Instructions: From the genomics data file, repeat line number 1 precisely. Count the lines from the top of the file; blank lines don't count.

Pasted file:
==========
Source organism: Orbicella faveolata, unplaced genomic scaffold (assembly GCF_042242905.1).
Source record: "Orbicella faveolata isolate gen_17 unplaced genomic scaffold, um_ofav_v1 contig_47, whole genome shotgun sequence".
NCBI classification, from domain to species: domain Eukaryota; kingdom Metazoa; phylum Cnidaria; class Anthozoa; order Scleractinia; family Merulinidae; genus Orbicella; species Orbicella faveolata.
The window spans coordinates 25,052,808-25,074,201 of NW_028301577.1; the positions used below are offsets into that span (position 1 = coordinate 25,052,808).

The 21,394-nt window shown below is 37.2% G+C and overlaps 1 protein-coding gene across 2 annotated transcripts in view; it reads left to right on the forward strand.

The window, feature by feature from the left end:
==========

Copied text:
Source organism: Orbicella faveolata, unplaced genomic scaffold (assembly GCF_042242905.1).